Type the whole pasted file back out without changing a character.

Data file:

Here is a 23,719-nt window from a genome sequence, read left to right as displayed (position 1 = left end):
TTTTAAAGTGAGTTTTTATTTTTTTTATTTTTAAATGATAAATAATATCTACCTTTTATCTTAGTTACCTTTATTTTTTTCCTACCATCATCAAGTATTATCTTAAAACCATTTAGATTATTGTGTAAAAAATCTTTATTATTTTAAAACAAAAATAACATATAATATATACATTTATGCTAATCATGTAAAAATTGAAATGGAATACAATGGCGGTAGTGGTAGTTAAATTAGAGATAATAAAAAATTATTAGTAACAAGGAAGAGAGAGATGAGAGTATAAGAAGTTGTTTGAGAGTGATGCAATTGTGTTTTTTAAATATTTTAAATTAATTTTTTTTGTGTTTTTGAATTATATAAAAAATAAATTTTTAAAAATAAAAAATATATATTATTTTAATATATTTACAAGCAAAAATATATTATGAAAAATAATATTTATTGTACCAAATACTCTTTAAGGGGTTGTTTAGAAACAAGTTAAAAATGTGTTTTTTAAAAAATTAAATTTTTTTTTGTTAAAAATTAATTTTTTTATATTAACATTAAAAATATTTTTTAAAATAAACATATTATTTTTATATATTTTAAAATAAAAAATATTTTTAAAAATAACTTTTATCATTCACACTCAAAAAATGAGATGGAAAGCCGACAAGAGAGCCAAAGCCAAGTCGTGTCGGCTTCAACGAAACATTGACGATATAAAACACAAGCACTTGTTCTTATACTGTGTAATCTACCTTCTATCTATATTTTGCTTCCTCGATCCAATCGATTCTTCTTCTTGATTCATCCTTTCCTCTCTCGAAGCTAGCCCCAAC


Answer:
Here is a 23,719-nt window from a genome sequence, read left to right as displayed (position 1 = left end):
TTTTAAAGTGAGTTTTTATTTTTTTTATTTTTAAATGATAAATAATATCTACCTTTTATCTTAGTTACCTTTATTTTTTTCCTACCATCATCAAGTATTATCTTAAAACCATTTAGATTATTGTGTAAAAAATCTTTATTATTTTAAAACAAAAATAACATATAATATATACATTTATGCTAATCATGTAAAAATTGAAATGGAATACAATGGCGGTAGTGGTAGTTAAATTAGAGATAATAAAAAATTATTAGTAACAAGGAAGAGAGAGATGAGAGTATAAGAAGTTGTTTGAGAGTGATGCAATTGTGTTTTTTAAATATTTTAAATTAATTTTTTTTGTGTTTTTGAATTATATAAAAAATAAATTTTTAAAAATAAAAAATATATATTATTTTAATATATTTACAAGCAAAAATATATTATGAAAAATAATATTTATTGTACCAAATACTCTTTAAGGGGTTGTTTAGAAACAAGTTAAAAATGTGTTTTTTAAAAAATTAAATTTTTTTTTGTTAAAAATTAATTTTTTTATATTAACATTAAAAATATTTTTTAAAATAAACATATTATTTTTATATATTTTAAAATAAAAAATATTTTTAAAAATAACTTTTATCATTCACACTCAAAAAATGAGATGGAAAGCCGACAAGAGAGCCAAAGCCAAGTCGTGTCGGCTTCAACGAAACATTGACGATATAAAACACAAGCACTTGTTCTTATACTGTGTAATCTACCTTCTATCTATATTTTGCTTCCTCGATCCAATCGATTCTTCTTCTTGATTCATCCTTTCCTCTCTCGAAGCTAGCCCCAAC